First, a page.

SilkAir has five 737 MAX 8s in its fleet with another 32 on order (Photo by Venkat Mangudi)

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Qantas going ultra by RICK LUNDSTROM

On the heels of the historic launch of its first LondonPerth nonstop route last year, Qantas Airways is moving to outdo itself as it prepares services for flights of up to 20 hours

Stretching and yoga at the Wellbeing Studio at Perth Airport

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New York and London. Other cities are also on the drawing board. The answers the airline received were in many ways predictable. A stationary exercise bicycle on an aircraft flying close to the speed of sound would help passengers stretch sedentary limbs. Virtual reality relaxation and entertainment – which is finding its way onto aircraft and into airline lounges around the world – was another suggestion. But the researchers in charge of Project Sunrise also received other recommendations:

Business Class on the 17-hour flight from London to Perth



ne day in the very near future, a wide-body aircraft will land on the east coast of Australia following a sub-24-hour trip that in the not-sodistant past would have taken four full days and seven stops to complete. The ability to carry an aircraft full of passengers such a long distance in a single bound represents an amazing degree of progress. However, advancements in air travel will likely not be the first thing on the minds of passengers making their way out of Economy Class and into the sunlight, half a world away from their homes. The first flight from London to Australia took place in the 1940s – the four-day epic referenced earlier – and was known as the Kangaroo Route. Now, Qantas Airways is calling its efforts to prepare and launch an ultra-long-haul route between Sydney and London – an additional four to five hours longer than its current London-Perth route – Project Sunrise, and its first flight could come as early as 2022. By the time the official launch rolls around, Qantas will probably have learned much about how to tailor its onboard and on-ground passenger service through its London-Perth flights. When the airline launched the first nonstop from Australia to London Heathrow last year it was ready with improved lounge facilities in Perth, but the groundwork was laid

much earlier than that. Qantas had started work a full year before the launch with the University of Sydney’s Charles Perkins Centre to prepare for delivery of the first 787 Dreamliner that is now operating the route. There is currently no final decision as to the type of aircraft that will be used on new routes, but the gauntlet has been laid for aircraft makers, says a spokesperson for Qantas. “This was part of the challenges issued to Airbus and Boeing: How can we make ultra-long-haul flights both commercially viable and comfortable for passengers who will be on a plane for 18 to 20 hours?” he says. “Continued developments and innovation for the cabin environment, including better pressurization, air conditioning, lighting and humidity levels (similar to what is found on our 787 Dreamliner service between Perth and London), will further improve the ultra-long-haul flying experience.”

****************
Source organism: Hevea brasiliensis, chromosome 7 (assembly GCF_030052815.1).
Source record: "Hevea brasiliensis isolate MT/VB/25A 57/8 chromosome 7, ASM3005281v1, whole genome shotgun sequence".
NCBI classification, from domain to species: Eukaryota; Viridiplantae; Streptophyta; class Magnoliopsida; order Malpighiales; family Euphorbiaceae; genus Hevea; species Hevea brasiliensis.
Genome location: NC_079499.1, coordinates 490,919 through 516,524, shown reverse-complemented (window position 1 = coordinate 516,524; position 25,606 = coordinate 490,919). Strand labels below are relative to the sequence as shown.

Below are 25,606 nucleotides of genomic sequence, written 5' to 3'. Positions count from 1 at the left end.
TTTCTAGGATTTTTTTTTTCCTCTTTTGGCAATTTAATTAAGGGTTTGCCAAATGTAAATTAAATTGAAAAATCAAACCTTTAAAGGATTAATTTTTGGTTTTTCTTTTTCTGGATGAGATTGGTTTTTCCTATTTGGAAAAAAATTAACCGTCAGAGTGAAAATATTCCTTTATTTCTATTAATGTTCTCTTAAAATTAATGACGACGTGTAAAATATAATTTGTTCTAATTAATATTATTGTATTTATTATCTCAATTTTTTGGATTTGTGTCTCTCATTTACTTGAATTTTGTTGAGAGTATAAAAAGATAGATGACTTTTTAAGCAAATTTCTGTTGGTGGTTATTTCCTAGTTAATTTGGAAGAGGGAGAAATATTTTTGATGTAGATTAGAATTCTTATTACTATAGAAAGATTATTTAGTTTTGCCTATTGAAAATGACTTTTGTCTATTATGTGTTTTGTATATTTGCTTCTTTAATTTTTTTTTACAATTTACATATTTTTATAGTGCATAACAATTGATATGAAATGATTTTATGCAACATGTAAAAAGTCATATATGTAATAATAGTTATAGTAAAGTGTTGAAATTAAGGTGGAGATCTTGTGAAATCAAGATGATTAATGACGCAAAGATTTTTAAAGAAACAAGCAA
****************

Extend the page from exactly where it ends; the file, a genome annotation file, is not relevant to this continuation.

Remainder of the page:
Stretching and listening

Since the launch of the 17-hour LondonPerth flight, Qantas has incorporated food and beverage ideas from research at the Perkins Centre and handed them over to the airline’s longtime Executive Chef, Neil Perry, for service on the 787 route. The airline has also interviewed more than 550 survey participants, with many offering advice on what is needed when Qantas starts routes from the east coast of Australia to

• What survey respondents called “sense of separation,” experiences where passengers can socialize but also “zone out” such as by plugging into virtual reality or audio mindfulness experiences, or by merely offering expanded IFE options. • Spaces for light exercise to promote circulation and comfort. • Wireless, noise-canceling headsets. • Alternative cabin designs for places with and without seating where passengers can sleep, dine and relax. • An inflight café offering alcoholic and non-alcoholic beverages. The menu could include wine, fresh juice, herbal teas and tisanes (botanical or infusion teas), and mocktails. Passengers could snack on dips with vegetable sticks. No doubt these and many other suggestions will have to wait until Qantas decides what aircraft it will use for the new ultra-long-haul routes. “These are the conversations we are having with Boeing and Airbus to understand how we can best utilize galley space and seat configuration on board while making it commercially viable,” the spokesman tells PAX Tech. “We are keeping customer comfort on these ultra-long-haul flights at the forefront of the development process.” Qantas has already incorporated some changes based on research from the Perkins Centre and what it has learned from passengers. Some of the choices seem common sense, such as refraining from the service of spicy foods before bedtime. However, spices could be used in meals served for breakfast, as research shows these ingredients suppress melatonin in the brain and stimulate metabolism. Qantas has also gone to work on cabin lighting, timing its use to correspond with passengers moving through time zones. In the case of its  |  PAX TECH  |  11